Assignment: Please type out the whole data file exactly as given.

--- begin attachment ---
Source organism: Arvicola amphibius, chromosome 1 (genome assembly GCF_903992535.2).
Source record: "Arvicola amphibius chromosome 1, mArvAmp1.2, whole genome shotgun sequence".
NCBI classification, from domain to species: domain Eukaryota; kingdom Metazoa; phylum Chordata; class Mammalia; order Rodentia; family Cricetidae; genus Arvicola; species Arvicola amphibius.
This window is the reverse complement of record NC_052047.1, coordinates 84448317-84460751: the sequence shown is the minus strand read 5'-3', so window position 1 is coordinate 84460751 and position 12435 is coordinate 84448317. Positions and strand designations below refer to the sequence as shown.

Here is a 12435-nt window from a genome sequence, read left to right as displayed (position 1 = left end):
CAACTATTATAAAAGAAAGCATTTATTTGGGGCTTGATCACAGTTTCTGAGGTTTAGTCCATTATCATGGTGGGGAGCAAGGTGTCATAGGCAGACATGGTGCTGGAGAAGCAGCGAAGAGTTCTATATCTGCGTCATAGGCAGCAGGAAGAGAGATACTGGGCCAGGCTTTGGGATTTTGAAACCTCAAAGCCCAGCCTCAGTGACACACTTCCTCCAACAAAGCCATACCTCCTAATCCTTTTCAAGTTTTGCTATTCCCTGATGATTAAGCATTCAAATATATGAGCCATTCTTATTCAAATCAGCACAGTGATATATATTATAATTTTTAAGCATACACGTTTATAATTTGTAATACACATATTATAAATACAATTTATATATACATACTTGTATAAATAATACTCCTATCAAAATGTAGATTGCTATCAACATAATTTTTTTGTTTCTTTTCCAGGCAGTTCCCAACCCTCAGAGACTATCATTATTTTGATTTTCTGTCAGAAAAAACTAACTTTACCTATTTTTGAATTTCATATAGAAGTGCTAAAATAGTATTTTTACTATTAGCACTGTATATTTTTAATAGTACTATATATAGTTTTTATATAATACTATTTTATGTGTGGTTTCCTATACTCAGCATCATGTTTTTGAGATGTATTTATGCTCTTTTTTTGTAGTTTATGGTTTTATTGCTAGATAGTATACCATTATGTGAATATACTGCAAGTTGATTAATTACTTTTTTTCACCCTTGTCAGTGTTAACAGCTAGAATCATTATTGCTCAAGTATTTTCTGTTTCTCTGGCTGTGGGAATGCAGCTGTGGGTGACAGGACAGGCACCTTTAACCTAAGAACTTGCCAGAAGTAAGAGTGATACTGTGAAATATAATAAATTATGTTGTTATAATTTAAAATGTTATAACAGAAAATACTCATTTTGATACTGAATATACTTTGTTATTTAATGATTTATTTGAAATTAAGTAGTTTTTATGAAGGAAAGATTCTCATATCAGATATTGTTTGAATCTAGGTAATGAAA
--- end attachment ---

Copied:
Source organism: Arvicola amphibius, chromosome 1 (genome assembly GCF_903992535.2).
Source record: "Arvicola amphibius chromosome 1, mArvAmp1.2, whole genome shotgun sequence".
NCBI classification, from domain to species: domain Eukaryota; kingdom Metazoa; phylum Chordata; class Mammalia; order Rodentia; family Cricetidae; genus Arvicola; species Arvicola amphibius.
This window is the reverse complement of record NC_052047.1, coordinates 84448317-84460751: the sequence shown is the minus strand read 5'-3', so window position 1 is coordinate 84460751 and position 12435 is coordinate 84448317. Positions and strand designations below refer to the sequence as shown.

Here is a 12435-nt window from a genome sequence, read left to right as displayed (position 1 = left end):
CAACTATTATAAAAGAAAGCATTTATTTGGGGCTTGATCACAGTTTCTGAGGTTTAGTCCATTATCATGGTGGGGAGCAAGGTGTCATAGGCAGACATGGTGCTGGAGAAGCAGCGAAGAGTTCTATATCTGCGTCATAGGCAGCAGGAAGAGAGATACTGGGCCAGGCTTTGGGATTTTGAAACCTCAAAGCCCAGCCTCAGTGACACACTTCCTCCAACAAAGCCATACCTCCTAATCCTTTTCAAGTTTTGCTATTCCCTGATGATTAAGCATTCAAATATATGAGCCATTCTTATTCAAATCAGCACAGTGATATATATTATAATTTTTAAGCATACACGTTTATAATTTGTAATACACATATTATAAATACAATTTATATATACATACTTGTATAAATAATACTCCTATCAAAATGTAGATTGCTATCAACATAATTTTTTTGTTTCTTTTCCAGGCAGTTCCCAACCCTCAGAGACTATCATTATTTTGATTTTCTGTCAGAAAAAACTAACTTTACCTATTTTTGAATTTCATATAGAAGTGCTAAAATAGTATTTTTACTATTAGCACTGTATATTTTTAATAGTACTATATATAGTTTTTATATAATACTATTTTATGTGTGGTTTCCTATACTCAGCATCATGTTTTTGAGATGTATTTATGCTCTTTTTTTGTAGTTTATGGTTTTATTGCTAGATAGTATACCATTATGTGAATATACTGCAAGTTGATTAATTACTTTTTTTCACCCTTGTCAGTGTTAACAGCTAGAATCATTATTGCTCAAGTATTTTCTGTTTCTCTGGCTGTGGGAATGCAGCTGTGGGTGACAGGACAGGCACCTTTAACCTAAGAACTTGCCAGAAGTAAGAGTGATACTGTGAAATATAATAAATTATGTTGTTATAATTTAAAATGTTATAACAGAAAATACTCATTTTGATACTGAATATACTTTGTTATTTAATGATTTATTTGAAATTAAGTAGTTTTTATGAAGGAAAGATTCTCATATCAGATATTGTTTGAATCTAGGTAATGAAA